Sir, I have already, to the extent of my humble pow- mechanic arts are carried on with enterprise and success. ers, co-operated with honorable and able gentlemen of and thus is created a community of interests, imparting this House, in resisting this unauthorized interference of mutual strength and support, and producing an unusual the President, and in endeavoring to bring back to the share of social and individual content and prosperity. control of Congress the currency and the treasure of the Such a community, from their habits and pursuits, as nation. Would to heaven that these efforts had been well as by their geographical position, must be, ordinamore successful, or that even now, after so much distress rily, free from the pressure of the national Government. has been suffered, I could discover any beam of hope to Its action has beretofore, indirectly, though favorably, cheer my suffering friends and constituents in the pres- affected the products of their labor, but never has its eat gloom and depression. But, sir, there is none. The hand been severely felt. But, in the present novel and petitions of the people are unheeded. They will receive appalling state of things, and in view of their adverse conno relies, until they take into their own bands the admin- dition, the memorialists feel it to be their duty, as it is istration of their own affairs. I can do no more, then, their constitutional right, to address the Legislature of than to present to the House such demonstrations of pub- the Union, not in violence, but in concern; not as the lic opinion as are confided to me, and to solicit and en- special friends or opponents of the President, but in the treat the attention of Congress to the grievances_under plain character of American citizens, for whom, in comwhich the people now labor, and to beg, in their name, mon with the people of these States, Congress is bound for relief, and to hold myself in readiness to co-operate to legislate impartially, justly, and paternally. in any measure, come from what quarter it may, which Sir, the people who address you state their case with furnishes a reasonable ground of belief that it will mit- plainness and decorum. They have an intelligent view igate the severity of the pressure which now weighs down of their rights, and of the duties of the public servants; the interest, the bappiness, and the hopes of the people. for they are an educated, reading, reasoning people: less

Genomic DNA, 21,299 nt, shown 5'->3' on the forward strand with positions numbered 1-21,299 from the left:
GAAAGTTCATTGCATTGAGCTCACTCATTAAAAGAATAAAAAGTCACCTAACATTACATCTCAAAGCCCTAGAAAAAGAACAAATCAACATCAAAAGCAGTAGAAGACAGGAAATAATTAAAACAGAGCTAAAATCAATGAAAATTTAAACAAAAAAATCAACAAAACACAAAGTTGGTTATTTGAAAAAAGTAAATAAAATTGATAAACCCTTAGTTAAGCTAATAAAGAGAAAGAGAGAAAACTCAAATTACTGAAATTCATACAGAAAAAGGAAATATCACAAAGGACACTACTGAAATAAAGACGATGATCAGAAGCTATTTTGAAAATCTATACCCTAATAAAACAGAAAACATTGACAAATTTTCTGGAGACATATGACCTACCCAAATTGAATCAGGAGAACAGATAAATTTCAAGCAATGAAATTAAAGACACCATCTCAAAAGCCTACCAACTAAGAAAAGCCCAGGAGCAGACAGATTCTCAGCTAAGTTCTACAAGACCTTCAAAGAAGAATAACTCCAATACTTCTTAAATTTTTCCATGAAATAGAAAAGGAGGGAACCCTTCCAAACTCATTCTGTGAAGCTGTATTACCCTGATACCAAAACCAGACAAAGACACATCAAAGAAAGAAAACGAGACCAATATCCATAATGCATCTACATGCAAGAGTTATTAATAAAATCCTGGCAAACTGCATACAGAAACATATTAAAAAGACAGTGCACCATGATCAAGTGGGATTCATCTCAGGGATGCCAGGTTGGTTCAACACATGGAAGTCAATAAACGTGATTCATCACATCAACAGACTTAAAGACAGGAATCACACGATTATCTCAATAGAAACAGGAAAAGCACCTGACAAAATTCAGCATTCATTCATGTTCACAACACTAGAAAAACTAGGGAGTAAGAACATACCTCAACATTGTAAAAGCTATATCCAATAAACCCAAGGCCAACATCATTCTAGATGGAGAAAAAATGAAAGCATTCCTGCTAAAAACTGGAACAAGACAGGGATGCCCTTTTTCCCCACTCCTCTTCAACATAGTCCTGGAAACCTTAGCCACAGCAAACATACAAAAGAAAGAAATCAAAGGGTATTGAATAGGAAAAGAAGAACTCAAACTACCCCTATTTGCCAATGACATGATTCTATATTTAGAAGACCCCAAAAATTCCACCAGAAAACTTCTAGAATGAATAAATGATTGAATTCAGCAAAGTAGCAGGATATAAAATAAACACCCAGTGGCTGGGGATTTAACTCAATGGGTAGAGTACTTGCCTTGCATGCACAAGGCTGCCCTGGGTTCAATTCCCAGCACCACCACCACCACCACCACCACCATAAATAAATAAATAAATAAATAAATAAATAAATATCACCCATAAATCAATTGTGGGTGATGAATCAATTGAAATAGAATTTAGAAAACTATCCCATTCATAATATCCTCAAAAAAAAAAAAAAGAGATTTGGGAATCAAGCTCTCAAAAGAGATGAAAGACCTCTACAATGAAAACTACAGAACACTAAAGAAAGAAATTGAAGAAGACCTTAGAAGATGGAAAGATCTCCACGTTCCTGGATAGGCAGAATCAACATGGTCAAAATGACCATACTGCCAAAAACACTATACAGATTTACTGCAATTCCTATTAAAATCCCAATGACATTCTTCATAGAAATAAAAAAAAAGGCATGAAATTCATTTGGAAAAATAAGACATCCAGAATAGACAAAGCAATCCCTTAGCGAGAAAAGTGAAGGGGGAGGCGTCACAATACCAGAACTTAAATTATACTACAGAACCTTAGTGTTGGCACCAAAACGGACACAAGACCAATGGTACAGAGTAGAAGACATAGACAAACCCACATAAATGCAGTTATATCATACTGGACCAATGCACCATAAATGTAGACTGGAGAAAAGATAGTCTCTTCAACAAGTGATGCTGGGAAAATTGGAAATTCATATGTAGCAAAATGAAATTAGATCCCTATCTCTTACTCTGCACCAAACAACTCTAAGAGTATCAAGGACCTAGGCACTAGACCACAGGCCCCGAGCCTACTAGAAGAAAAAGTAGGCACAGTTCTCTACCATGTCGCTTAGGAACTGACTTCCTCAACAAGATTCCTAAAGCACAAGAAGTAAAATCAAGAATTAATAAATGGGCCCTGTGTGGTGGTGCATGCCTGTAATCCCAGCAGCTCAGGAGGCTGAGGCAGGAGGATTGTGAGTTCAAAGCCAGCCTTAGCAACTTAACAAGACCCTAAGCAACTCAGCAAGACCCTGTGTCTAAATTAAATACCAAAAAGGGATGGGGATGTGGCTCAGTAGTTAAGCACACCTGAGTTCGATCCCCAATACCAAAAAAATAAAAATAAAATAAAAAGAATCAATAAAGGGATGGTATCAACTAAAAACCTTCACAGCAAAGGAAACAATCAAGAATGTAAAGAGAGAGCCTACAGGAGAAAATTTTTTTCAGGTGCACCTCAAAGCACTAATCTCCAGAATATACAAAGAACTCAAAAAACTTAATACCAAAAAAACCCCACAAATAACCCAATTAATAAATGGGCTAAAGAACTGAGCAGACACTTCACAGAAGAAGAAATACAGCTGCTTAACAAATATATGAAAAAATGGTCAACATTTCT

I move that the resolutions and memorial be laid upon influenced by their passions than by their understandings, the table and printed, with the names annexed.

and having no motive to misrepresent their condition. Mr. SMITH wanted to know if it would be in order to Free from the corrupting influence of office and patronmove a reference of the memorial with instructions? age, their simple desire at the hands of this Government

The CHAIR decided in the negative, and the memorial is, that our republican constitution and laws may be so was laid on the table.

administered as not to endanger our free institutions, nor

disturb the lawful pursuits of their industry, nor the moral BANK UNITED STATES INVESTIGATION.

order of their society. And are not men of the characMr. MILLER moved for the printing of 30,000 extra ter I have described, worthy of a respectful bearing becopies of the reports of the Bank Committee.

fore this House? Mr. HIESTER proposed 15,000.

The memorial states, and I am witness of its truth, that, Mr. KING moved 10,000.

a few months ago, they were in the enjoyment of unpar. Mr. GILLET 25,000.

alleled prosperity. A bountiful Providence had crowned Mr. BRIGGS moved to amend the motion so as to re- the varied labors of the past year with ample rewards; quire the two reports to be attached to each other. and that whole community exhibited one general scene of

Mr. MILLER had no objection; but mainly desired life, industry, and joy. But a paragraph from their own that the correspondence between the committee and the paper will give a better view of their condition than any atñcers of the bank be attached to both.

language I can use: “It is true we were not rapidly grow. Yok. X --267